Psalm 72:20
Parallel Verses
New American Standard Bible
The prayers of David the son of Jesse are ended.

King James Bible
The prayers of David the son of Jesse are ended.

Darby Bible Translation
The prayers of David the son of Jesse are ended.

World English Bible
This ends the prayers by David, the son of Jesse. BOOK III A Psalm by Asaph.

Young's Literal Translation
The prayers of David son of Jesse have been ended.

Psalm 72:20 Parallel
Commentary
Barnes' Notes on the Bible

The prayers of David the son of Jesse are ended - This is not found in the Syriac. The following is added in that version at the close of the psalm: "The end of the Second Book." In regard to this twentieth verse, it is quite clear that it is no part of the psalm; and it is every way probable that it was not placed here by the author of the psalm, and also that it has no special and exclusive reference to this psalm, for the psalm could in no special sense be called "a prayer of David." The words bear all the marks of having been placed at the close of a collection of psalms, or a division of the Book of Psalms, to which might be given as an appropriate designation, the title "The Prayers of David, the son of Jesse;" meaning that that book, or that division of the book, was made up of the compositions of David, and might be thus distinguished from other portions of the general collection. This would not imply that in this part of the collection there were literally no other psalms than those which had been composed by David, or that none of the psalms of David might be found in other parts of the general collection, but that this division was more entirely made up of his psalms, and that the name might therefore be given to this as his collection. It may be fairly inferred from this, that there was such a collection, or that there were, in the Book of Psalms, divisions which were early recognized. See the General Introduction. Dr. Horsley supposes, however, that this declaration, "The prayers of David the son of Jesse are ended," pertains to this psalm alone, as if David had nothing more to pray for or to wish than what was expressed in these glowing representations of the kingdom of the Messiah, and of the happy times which would be enjoyed under his rule.

Psalm 72:20 Parallel Commentaries

Library
David's Dying Prayer
In one sense this prayer is still unnecessary, for in a certain sense the whole earth is filled with God's glory. "All thy works praise thee, O God," is as true now as it was in paradise. The stars still sing their Maker's praise; no sin hath stopped their voice, no discord hath made a jarring note among the harmonies of the spheres. The earth itself still praiseth its Maker, the exhalations, as they arise with morn, are still a pure offfering, acceptable to their Maker. The lowing of the cattle,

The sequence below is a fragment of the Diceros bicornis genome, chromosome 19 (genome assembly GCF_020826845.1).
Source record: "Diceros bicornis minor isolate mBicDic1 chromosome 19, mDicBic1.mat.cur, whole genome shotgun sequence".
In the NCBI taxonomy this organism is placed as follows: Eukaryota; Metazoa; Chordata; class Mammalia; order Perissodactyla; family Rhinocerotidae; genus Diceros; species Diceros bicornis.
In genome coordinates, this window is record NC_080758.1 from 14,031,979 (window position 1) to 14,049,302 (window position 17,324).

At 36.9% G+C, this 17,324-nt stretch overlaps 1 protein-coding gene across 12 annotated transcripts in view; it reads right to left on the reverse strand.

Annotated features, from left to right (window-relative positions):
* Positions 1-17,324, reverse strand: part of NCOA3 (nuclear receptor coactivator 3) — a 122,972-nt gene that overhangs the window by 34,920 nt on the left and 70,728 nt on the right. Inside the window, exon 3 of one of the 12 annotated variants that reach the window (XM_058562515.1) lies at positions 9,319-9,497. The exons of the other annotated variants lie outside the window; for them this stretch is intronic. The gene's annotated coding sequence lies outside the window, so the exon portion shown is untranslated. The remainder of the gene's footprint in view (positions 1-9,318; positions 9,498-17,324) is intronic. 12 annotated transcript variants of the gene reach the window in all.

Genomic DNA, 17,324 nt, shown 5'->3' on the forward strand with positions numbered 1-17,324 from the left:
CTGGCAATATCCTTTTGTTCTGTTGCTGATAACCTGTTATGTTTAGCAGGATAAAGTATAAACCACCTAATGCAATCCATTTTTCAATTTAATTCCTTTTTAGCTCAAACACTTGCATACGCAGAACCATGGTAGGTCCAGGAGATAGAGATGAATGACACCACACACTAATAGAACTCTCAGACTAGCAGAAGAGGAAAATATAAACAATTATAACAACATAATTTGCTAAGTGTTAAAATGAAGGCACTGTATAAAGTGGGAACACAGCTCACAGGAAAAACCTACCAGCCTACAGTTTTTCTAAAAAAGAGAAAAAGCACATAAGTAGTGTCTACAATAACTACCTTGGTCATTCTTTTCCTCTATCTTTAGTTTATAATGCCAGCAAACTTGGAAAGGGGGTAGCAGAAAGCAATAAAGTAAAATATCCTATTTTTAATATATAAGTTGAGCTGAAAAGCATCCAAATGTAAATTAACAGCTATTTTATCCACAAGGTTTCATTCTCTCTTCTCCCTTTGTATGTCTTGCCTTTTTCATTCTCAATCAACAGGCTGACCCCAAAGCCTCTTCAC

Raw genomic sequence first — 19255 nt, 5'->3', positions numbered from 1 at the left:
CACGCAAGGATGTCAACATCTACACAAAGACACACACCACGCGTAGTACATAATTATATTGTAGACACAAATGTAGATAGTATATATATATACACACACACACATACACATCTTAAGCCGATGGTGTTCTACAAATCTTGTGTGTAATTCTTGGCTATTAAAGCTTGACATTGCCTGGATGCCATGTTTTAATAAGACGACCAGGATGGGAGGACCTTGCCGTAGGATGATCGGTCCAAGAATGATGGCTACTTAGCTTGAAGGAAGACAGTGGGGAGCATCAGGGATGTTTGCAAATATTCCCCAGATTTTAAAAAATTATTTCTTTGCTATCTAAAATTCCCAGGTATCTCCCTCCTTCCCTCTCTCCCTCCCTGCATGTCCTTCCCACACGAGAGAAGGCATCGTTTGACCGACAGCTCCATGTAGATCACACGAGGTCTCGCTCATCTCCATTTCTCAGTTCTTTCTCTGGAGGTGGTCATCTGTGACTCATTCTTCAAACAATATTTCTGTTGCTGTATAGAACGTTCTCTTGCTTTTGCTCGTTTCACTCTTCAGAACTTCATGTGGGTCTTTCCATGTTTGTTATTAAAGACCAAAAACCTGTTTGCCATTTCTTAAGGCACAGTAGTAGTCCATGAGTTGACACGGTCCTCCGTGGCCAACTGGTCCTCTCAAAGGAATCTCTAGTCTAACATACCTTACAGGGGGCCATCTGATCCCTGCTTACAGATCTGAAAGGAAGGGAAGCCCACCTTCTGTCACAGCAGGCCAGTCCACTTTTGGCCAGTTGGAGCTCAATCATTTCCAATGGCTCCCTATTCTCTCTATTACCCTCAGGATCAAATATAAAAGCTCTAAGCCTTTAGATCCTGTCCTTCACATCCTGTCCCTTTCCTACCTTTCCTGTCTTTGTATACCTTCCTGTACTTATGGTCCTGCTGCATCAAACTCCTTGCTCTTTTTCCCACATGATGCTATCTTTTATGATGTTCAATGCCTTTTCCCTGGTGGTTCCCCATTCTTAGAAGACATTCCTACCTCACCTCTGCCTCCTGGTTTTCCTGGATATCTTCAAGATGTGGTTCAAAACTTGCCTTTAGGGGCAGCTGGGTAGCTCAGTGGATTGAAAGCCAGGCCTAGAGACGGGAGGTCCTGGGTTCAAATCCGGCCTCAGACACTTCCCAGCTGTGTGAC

Charles Haddon Spurgeon—Spurgeon's Sermons Volume 3: 1857

The Song of Solomon.
An important link in the chain of the Messianic hopes is formed by the Song of Solomon. It is intimately associated with Ps. lxxii., which was written by Solomon, and represents the Messiah as the Prince of Peace, imperfectly prefigured by Solomon as His type. As in this Psalm, so also in the Song of Solomon, the coming of the Messiah forms the subject throughout, and He is introduced there under the name of Solomon, the Peaceful One. His coming shall be preceded by severe afflictions, represented
Ernst Wilhelm Hengstenberg—Christology of the Old Testament

Question Lxxxii of Devotion
I. Is Devotion a Special Kind of Act? Cardinal Cajetan, On the Meaning of the Term "Devotion" S. Augustine, Confessions, XIII. viii. 2 II. Is Devotion an Act of the Virtue of Religion? III. Is Contemplation, that is Meditation, the Cause of Devotion? Cardinal Cajetan, On the Causes of Devotion " " On the Devotion of Women IV. Is Joy an Effect of Devotion? Cardinal Cajetan, On Melancholy S. Augustine, Confessions, II. x. I Is Devotion a Special Kind of Act? It is by our acts that we merit. But
St. Thomas Aquinas—On Prayer and The Contemplative Life

The Great Crisis in Popular Feeling - the Last Discourses in the Synagogue of Capernaum - Christ the Bread of Life - Will Ye Also Go
THE narrative now returns to those who, on the previous evening, had, after the miraculous meal, been sent away' to their homes. We remember, that this had been after an abortive attempt on their part to take Jesus by force and make Him their Messiah-King. We can understand that the effectual resistance of Jesus to their purpose not only weakened, but in great measure neutralised, the effect of the miracle which they had witnessed. In fact, we look upon this check as the first turning of the tide
Alfred Edersheim—The Life and Times of Jesus the Messiah

Cross References
Psalm 72:19
And blessed be His glorious name forever; And may the whole earth be filled with His glory. Amen, and Amen.

Psalm 73:1
A Psalm of Asaph. Surely God is good to Israel, To those who are pure in heart!

Jeremiah 51:64
and say, 'Just so shall Babylon sink down and not rise again because of the calamity that I am going to bring upon her; and they will become exhausted.'" Thus far are the words of Jeremiah.

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